This is part two of a three-part series that discusses Canadian citizens’ dissatisfaction with politics as usual. Part one dealt with the importance of refocusing on public services in the midst of government dysfunction. Part two will focus on reforming intergovernmental relations to become more responsive to citizens.
Canadians are disengaged from political processes because Canada’s political institutions and leadership are no longer accountable and responsive to their needs. This arises as much from the marked trend toward governing by executive decree (while sidestepping transparent legislative oversight) as from the dysfunctional and opaque terms of relations between various levels of government. In order to address the resulting confusion and alienation that citizens feel, one step we should consider is the establishment of a Canadian council of governments designed to facilitate the constructive and open collaboration of all levels of government — federal, provincial/territorial, municipal, and Aboriginal. (A similar council was established in Australia in 1992.)
The proposed council would be chaired by the prime minister, and would comprise provincial premiers, territorial leaders, the head of the Federation of Canadian Municipalities, and Aboriginal leadership. The council’s role would be to initiate, develop, and monitor the implementation of policy reforms that are of national significance, and that require coherent co-operative action by Canadian governments.
There are many areas in which this co-ordinated action, and the shared efforts of multiple jurisdictions, would benefit Canadians: infrastructure, public transit, environmental protection and climate change, energy, health, education and training, housing, Aboriginal concerns, early childhood development, economic union and labour mobility, immigration, and disaster planning. But the focus of the council’s deliberations and ensuing intergovernmental agreements would be those issues that require a coherent national response, or major initiatives of one or more governments that impact other jurisdictions. With respect to the latter, consider the federal government’s abolition of the Canada Wheat Board, its foreign-investment decisions, its goals for prisons expansion, etc. With respect to the former, the council could finally promote serious progress on a wide range of matters of national concern: establishing a national carbon price to underpin serious efforts to address climate change; creating an infrastructure financing authority to facilitate raising the billions of dollars required to upgrade our crumbling infrastructure; restructuring equalization payments to more effectively address the disparity of public services across the country; reforming our health-care system to establish more comparable services from province to province; and co-ordinating reforms to the essential elements of Canada’s social-security system, from pensions to Employment Insurance.
Furthermore, the proposed council could provide an invaluable forum to coordinate intergovernmental discussions of issues arising during negotiations of international treaties and other agreements (such as the Canada-EU Economic and Trade Agreement), allowing other levels of government to contribute constructively on matters of interest to them — from supply management to government procurement. The council could also monitor levels of national, provincial, and municipal debt to prevent debt crises from emerging in Canada as they recently have in Europe.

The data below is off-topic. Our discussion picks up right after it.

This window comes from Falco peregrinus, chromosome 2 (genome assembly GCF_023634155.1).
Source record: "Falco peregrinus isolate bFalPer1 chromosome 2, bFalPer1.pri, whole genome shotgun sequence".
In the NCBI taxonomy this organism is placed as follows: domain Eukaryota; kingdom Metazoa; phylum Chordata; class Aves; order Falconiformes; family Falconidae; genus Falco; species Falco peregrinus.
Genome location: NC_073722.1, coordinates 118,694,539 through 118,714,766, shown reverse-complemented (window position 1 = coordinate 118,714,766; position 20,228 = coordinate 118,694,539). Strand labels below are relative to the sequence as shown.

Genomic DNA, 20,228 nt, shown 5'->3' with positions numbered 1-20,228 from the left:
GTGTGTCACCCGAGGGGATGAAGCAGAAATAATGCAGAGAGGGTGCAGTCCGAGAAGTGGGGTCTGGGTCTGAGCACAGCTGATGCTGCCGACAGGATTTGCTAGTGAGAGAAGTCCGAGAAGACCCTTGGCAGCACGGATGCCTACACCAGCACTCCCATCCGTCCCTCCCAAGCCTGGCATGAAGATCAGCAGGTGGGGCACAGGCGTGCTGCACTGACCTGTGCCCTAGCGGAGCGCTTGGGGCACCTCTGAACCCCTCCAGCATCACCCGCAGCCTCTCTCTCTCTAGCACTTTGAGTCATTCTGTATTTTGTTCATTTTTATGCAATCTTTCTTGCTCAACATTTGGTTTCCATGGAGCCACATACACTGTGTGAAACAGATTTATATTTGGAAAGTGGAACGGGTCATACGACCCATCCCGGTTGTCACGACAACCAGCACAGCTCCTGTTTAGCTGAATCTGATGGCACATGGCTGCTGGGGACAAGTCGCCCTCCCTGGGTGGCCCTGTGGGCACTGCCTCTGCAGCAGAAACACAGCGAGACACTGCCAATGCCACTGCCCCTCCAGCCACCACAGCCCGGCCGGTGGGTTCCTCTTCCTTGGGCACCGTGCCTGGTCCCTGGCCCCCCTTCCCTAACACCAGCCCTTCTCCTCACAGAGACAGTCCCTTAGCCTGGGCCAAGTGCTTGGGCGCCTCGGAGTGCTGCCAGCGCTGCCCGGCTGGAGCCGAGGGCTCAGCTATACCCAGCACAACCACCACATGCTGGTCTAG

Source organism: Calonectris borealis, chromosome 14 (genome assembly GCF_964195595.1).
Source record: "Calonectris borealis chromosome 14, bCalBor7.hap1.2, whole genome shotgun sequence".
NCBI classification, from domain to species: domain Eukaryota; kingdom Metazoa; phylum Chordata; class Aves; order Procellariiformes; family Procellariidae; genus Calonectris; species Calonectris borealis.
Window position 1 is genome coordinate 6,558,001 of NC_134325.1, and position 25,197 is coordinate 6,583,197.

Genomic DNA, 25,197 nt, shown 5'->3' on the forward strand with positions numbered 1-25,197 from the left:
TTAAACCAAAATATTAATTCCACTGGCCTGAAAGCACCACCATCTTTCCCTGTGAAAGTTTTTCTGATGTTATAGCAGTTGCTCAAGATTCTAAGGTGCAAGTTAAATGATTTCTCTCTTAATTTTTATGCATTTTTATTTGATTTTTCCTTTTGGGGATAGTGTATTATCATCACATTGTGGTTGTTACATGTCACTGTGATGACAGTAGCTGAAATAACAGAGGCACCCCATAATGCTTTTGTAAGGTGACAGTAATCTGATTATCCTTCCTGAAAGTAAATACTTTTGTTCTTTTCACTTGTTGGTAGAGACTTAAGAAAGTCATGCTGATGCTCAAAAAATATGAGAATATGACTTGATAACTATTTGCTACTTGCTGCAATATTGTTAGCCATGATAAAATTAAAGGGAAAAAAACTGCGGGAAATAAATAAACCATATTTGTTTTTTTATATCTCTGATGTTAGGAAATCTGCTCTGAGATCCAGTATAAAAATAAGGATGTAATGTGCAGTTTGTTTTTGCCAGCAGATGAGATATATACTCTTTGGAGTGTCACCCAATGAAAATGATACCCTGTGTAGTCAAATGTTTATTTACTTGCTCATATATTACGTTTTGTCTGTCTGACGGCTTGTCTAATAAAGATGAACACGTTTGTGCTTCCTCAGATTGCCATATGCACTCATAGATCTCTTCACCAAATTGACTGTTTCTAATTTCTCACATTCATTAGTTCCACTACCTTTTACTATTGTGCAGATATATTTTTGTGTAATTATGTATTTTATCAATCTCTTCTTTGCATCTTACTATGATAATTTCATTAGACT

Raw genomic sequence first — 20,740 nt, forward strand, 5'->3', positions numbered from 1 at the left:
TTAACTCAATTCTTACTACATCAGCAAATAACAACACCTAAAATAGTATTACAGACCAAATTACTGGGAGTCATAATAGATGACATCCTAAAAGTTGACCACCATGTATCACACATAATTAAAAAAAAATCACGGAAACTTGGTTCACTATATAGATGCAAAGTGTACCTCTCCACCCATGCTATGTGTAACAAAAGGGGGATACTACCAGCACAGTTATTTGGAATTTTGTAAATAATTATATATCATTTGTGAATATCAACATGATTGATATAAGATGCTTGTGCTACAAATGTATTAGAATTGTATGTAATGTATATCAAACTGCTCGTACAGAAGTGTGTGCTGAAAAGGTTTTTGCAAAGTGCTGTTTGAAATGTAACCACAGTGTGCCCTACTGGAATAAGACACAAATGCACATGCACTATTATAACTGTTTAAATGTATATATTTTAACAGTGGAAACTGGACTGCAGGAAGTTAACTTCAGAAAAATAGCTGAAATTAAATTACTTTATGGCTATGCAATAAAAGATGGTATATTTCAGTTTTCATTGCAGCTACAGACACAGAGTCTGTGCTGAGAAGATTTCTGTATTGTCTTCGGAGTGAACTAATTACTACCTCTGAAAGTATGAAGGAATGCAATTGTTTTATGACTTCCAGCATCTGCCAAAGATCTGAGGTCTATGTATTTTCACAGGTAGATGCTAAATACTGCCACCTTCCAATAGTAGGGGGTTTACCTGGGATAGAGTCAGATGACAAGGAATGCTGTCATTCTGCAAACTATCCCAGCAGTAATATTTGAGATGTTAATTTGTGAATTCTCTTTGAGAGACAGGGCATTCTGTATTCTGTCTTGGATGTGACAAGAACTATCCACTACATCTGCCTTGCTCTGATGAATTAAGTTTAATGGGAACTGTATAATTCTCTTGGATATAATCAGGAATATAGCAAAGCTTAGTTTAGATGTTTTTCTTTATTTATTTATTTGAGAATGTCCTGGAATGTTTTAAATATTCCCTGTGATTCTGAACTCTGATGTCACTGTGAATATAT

It would be a mistake to assess the value of such a council through the worn-out lens of federal-provincial conflicts of the past, fought over the degree of centralization of power. The council would have no impact on the division of legislative powers in Canada, and would require no constitutional reform. The council’s role would simply be to facilitate co-ordinated and collaborative action across governments, encouraging consensus in decision-making processes.
With transparent operations conducted by a well-structured secretariat, and regular meetings (perhaps on a quarterly basis), the proposed council would allow a positive dynamic to emerge. The focus on intergovernmental collaboration would bring more direction and coherence to governance, restoring government transparency and accountability to Canadians. Council meetings would provide Canadians with a prominent point of engagement between elections, in which they could articulate public concerns, protest inaction, and engage constructively in the political process.
This council would undoubtedly be a more effective forum than the existing ad hoc First Ministers conferences (which are only held when it is convenient for the federal government), and the dysfunctional Council of the Federation (which includes only provincial/territorial governments). Unlike these existing structures, the proposed council would fundamentally change the political dynamic in Canada for the better by addressing a primary source of public frustration and cynicism with the current system: the inability of different levels of government and their leadership to come together constructively, and to collaborate on measures that serve the long-term concerns and interests of all Canadians.
In part three of this series, I will discuss the changing role political parties and civil society must play if we are to truly solve the democratic deficit in this country.